RR: So much of how labour brokerage works is about capturing the hearts and minds of Filipinos, about engaging them in imagining themselves in new ways. Having them imagine achieving self-actualisation through migration, that it isn’t a betrayal of the country to imagine oneself leaving, but it’s a nationalist contribution.
It also requires re-imagining gender. How women and men, femininity and masculinity, can be differently understood. Certainly for women in the Philippines and everywhere – after all patriarchal and heteronormative ideas reign dominant – a dominant idea is that women continue to be the most appropriate care takers of their children and their homes. Under labour brokerage, however, there is a real stretching of that idea and a reconfiguring of it – the family can be, should be, imagined as a transnational one, that women can and should care for their children but by being employed, even as they continue to sustain their children emotionally transnationally.
It ties to citizenship. We think of citizenship not just as who is eligible to participate in a polity – though it is that – but it is also about belonging, who belongs to a place? Where is that place? There is a way in which to be a Filipino is to be global and to think globally.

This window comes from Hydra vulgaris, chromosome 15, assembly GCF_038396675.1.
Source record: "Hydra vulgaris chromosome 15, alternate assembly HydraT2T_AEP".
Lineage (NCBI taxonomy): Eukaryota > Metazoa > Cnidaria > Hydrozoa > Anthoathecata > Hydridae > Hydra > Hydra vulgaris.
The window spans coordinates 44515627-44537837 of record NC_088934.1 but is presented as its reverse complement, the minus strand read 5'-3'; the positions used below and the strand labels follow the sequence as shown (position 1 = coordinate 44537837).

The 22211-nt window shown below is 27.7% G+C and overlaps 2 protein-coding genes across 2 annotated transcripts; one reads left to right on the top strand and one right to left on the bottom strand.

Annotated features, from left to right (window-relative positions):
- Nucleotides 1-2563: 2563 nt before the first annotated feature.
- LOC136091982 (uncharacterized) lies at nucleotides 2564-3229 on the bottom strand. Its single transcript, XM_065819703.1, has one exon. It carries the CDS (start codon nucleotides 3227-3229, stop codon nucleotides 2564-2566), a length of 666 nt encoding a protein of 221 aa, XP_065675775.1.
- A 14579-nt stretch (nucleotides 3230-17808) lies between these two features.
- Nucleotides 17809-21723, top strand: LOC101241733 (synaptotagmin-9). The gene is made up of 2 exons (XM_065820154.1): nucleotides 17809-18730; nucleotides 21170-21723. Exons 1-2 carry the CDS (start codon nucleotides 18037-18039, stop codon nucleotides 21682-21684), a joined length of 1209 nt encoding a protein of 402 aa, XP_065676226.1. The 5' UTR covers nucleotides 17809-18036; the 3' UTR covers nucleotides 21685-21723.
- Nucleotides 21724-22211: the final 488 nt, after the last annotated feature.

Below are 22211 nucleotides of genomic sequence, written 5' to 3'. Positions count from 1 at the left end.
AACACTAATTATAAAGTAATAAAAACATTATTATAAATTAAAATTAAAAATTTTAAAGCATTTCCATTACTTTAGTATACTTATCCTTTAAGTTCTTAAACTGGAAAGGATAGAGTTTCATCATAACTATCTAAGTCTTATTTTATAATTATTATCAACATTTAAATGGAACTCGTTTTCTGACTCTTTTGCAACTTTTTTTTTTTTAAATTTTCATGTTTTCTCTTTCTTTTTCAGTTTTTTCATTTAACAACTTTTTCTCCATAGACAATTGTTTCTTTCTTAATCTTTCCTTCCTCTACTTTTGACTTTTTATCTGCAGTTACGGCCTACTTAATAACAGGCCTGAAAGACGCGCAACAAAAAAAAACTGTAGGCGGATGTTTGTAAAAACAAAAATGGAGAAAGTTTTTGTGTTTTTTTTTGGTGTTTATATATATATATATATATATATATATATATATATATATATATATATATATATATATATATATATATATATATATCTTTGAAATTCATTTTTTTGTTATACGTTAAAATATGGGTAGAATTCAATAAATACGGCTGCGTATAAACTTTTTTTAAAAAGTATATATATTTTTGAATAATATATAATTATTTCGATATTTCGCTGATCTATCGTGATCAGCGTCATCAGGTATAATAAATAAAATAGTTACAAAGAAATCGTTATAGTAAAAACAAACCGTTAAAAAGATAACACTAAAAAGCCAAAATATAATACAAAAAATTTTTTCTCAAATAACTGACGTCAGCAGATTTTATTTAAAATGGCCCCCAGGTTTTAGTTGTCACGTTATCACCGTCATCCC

CP: We haven’t discussed your research methods.
RR: I did what is called ‘an ethnography of the State’. Typically, ethnography is thought of as anthropology done by white dudes who go out to far off, remote places in the world to study strange and unusual people! And sometimes it is still like this. But some feminist scholars and other Marxist scholars have seized on ethnogaphy as a method that can serve liberatory ends, can help in elucidating structures of power, by training the eye on major institutions of power (as opposed to racialised others). That is why it was a method that made sense to me within my own commitment to doing research in the service of unmasking power and locating and describing these sites of power for the purpose of unravelling power.